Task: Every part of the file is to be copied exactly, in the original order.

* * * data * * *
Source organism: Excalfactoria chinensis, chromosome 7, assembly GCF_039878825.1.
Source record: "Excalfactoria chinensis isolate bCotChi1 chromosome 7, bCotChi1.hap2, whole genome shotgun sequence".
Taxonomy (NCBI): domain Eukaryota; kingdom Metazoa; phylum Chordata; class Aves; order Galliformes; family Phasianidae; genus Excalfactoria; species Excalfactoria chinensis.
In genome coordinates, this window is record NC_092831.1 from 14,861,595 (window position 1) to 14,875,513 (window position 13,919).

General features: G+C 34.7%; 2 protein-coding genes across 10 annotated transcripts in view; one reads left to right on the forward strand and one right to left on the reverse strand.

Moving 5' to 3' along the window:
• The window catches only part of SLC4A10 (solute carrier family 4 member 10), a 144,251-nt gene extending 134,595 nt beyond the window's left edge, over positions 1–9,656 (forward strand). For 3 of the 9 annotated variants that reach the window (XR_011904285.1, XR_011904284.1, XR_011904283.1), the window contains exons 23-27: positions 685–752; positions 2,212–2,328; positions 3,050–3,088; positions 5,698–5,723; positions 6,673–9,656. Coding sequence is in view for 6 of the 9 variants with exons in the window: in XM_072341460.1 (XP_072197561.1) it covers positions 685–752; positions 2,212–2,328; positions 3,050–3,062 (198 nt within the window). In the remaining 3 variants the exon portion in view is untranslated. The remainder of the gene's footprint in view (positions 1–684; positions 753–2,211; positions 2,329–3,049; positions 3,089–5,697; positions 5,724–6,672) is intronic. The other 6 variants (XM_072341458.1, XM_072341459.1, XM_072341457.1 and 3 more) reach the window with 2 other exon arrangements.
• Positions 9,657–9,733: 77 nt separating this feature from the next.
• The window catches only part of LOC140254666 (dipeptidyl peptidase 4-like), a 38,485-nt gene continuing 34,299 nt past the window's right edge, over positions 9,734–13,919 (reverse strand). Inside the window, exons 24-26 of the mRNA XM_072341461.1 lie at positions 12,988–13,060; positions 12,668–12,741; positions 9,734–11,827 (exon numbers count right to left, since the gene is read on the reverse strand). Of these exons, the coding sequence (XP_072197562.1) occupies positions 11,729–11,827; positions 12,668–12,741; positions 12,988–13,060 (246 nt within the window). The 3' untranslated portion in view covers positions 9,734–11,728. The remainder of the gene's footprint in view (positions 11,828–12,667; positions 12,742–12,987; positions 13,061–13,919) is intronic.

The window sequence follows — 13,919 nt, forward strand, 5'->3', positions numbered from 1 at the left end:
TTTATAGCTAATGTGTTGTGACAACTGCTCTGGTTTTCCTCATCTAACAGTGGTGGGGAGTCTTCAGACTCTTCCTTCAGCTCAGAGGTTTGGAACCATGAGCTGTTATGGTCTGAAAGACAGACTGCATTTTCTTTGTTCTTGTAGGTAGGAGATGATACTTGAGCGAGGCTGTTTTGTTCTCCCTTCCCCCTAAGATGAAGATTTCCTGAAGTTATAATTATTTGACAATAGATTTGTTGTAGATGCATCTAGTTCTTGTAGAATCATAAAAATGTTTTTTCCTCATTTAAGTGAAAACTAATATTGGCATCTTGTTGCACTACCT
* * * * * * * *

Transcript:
Source organism: Excalfactoria chinensis, chromosome 7, assembly GCF_039878825.1.
Source record: "Excalfactoria chinensis isolate bCotChi1 chromosome 7, bCotChi1.hap2, whole genome shotgun sequence".
Taxonomy (NCBI): domain Eukaryota; kingdom Metazoa; phylum Chordata; class Aves; order Galliformes; family Phasianidae; genus Excalfactoria; species Excalfactoria chinensis.
In genome coordinates, this window is record NC_092831.1 from 14,861,595 (window position 1) to 14,875,513 (window position 13,919).

General features: G+C 34.7%; 2 protein-coding genes across 10 annotated transcripts in view; one reads left to right on the forward strand and one right to left on the reverse strand.

Moving 5' to 3' along the window:
• The window catches only part of SLC4A10 (solute carrier family 4 member 10), a 144,251-nt gene extending 134,595 nt beyond the window's left edge, over positions 1–9,656 (forward strand). For 3 of the 9 annotated variants that reach the window (XR_011904285.1, XR_011904284.1, XR_011904283.1), the window contains exons 23-27: positions 685–752; positions 2,212–2,328; positions 3,050–3,088; positions 5,698–5,723; positions 6,673–9,656. Coding sequence is in view for 6 of the 9 variants with exons in the window: in XM_072341460.1 (XP_072197561.1) it covers positions 685–752; positions 2,212–2,328; positions 3,050–3,062 (198 nt within the window). In the remaining 3 variants the exon portion in view is untranslated. The remainder of the gene's footprint in view (positions 1–684; positions 753–2,211; positions 2,329–3,049; positions 3,089–5,697; positions 5,724–6,672) is intronic. The other 6 variants (XM_072341458.1, XM_072341459.1, XM_072341457.1 and 3 more) reach the window with 2 other exon arrangements.
• Positions 9,657–9,733: 77 nt separating this feature from the next.
• The window catches only part of LOC140254666 (dipeptidyl peptidase 4-like), a 38,485-nt gene continuing 34,299 nt past the window's right edge, over positions 9,734–13,919 (reverse strand). Inside the window, exons 24-26 of the mRNA XM_072341461.1 lie at positions 12,988–13,060; positions 12,668–12,741; positions 9,734–11,827 (exon numbers count right to left, since the gene is read on the reverse strand). Of these exons, the coding sequence (XP_072197562.1) occupies positions 11,729–11,827; positions 12,668–12,741; positions 12,988–13,060 (246 nt within the window). The 3' untranslated portion in view covers positions 9,734–11,728. The remainder of the gene's footprint in view (positions 11,828–12,667; positions 12,742–12,987; positions 13,061–13,919) is intronic.

The window sequence follows — 13,919 nt, forward strand, 5'->3', positions numbered from 1 at the left end:
TTTATAGCTAATGTGTTGTGACAACTGCTCTGGTTTTCCTCATCTAACAGTGGTGGGGAGTCTTCAGACTCTTCCTTCAGCTCAGAGGTTTGGAACCATGAGCTGTTATGGTCTGAAAGACAGACTGCATTTTCTTTGTTCTTGTAGGTAGGAGATGATACTTGAGCGAGGCTGTTTTGTTCTCCCTTCCCCCTAAGATGAAGATTTCCTGAAGTTATAATTATTTGACAATAGATTTGTTGTAGATGCATCTAGTTCTTGTAGAATCATAAAAATGTTTTTTCCTCATTTAAGTGAAAACTAATATTGGCATCTTGTTGCACTACCT